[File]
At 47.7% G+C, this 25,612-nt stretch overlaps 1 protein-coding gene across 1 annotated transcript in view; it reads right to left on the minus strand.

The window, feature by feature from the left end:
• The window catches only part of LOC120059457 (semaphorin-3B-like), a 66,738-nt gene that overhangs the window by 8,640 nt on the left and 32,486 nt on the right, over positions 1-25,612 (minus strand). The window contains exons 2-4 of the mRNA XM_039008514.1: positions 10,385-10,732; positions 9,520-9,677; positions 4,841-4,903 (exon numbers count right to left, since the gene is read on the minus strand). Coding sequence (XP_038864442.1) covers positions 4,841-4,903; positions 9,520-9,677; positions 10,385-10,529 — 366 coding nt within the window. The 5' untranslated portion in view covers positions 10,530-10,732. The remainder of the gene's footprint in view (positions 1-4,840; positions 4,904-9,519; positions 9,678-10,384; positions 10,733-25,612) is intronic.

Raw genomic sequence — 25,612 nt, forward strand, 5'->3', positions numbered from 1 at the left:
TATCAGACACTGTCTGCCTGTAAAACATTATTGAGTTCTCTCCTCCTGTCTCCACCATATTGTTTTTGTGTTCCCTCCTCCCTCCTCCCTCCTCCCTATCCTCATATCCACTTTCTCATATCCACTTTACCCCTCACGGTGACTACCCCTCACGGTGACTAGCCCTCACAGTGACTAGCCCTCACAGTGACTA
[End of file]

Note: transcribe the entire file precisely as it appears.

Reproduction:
At 47.7% G+C, this 25,612-nt stretch overlaps 1 protein-coding gene across 1 annotated transcript in view; it reads right to left on the minus strand.

The window, feature by feature from the left end:
• The window catches only part of LOC120059457 (semaphorin-3B-like), a 66,738-nt gene that overhangs the window by 8,640 nt on the left and 32,486 nt on the right, over positions 1-25,612 (minus strand). The window contains exons 2-4 of the mRNA XM_039008514.1: positions 10,385-10,732; positions 9,520-9,677; positions 4,841-4,903 (exon numbers count right to left, since the gene is read on the minus strand). Coding sequence (XP_038864442.1) covers positions 4,841-4,903; positions 9,520-9,677; positions 10,385-10,529 — 366 coding nt within the window. The 5' untranslated portion in view covers positions 10,530-10,732. The remainder of the gene's footprint in view (positions 1-4,840; positions 4,904-9,519; positions 9,678-10,384; positions 10,733-25,612) is intronic.

Raw genomic sequence — 25,612 nt, forward strand, 5'->3', positions numbered from 1 at the left:
TATCAGACACTGTCTGCCTGTAAAACATTATTGAGTTCTCTCCTCCTGTCTCCACCATATTGTTTTTGTGTTCCCTCCTCCCTCCTCCCTCCTCCCTATCCTCATATCCACTTTCTCATATCCACTTTACCCCTCACGGTGACTACCCCTCACGGTGACTAGCCCTCACAGTGACTAGCCCTCACAGTGACTA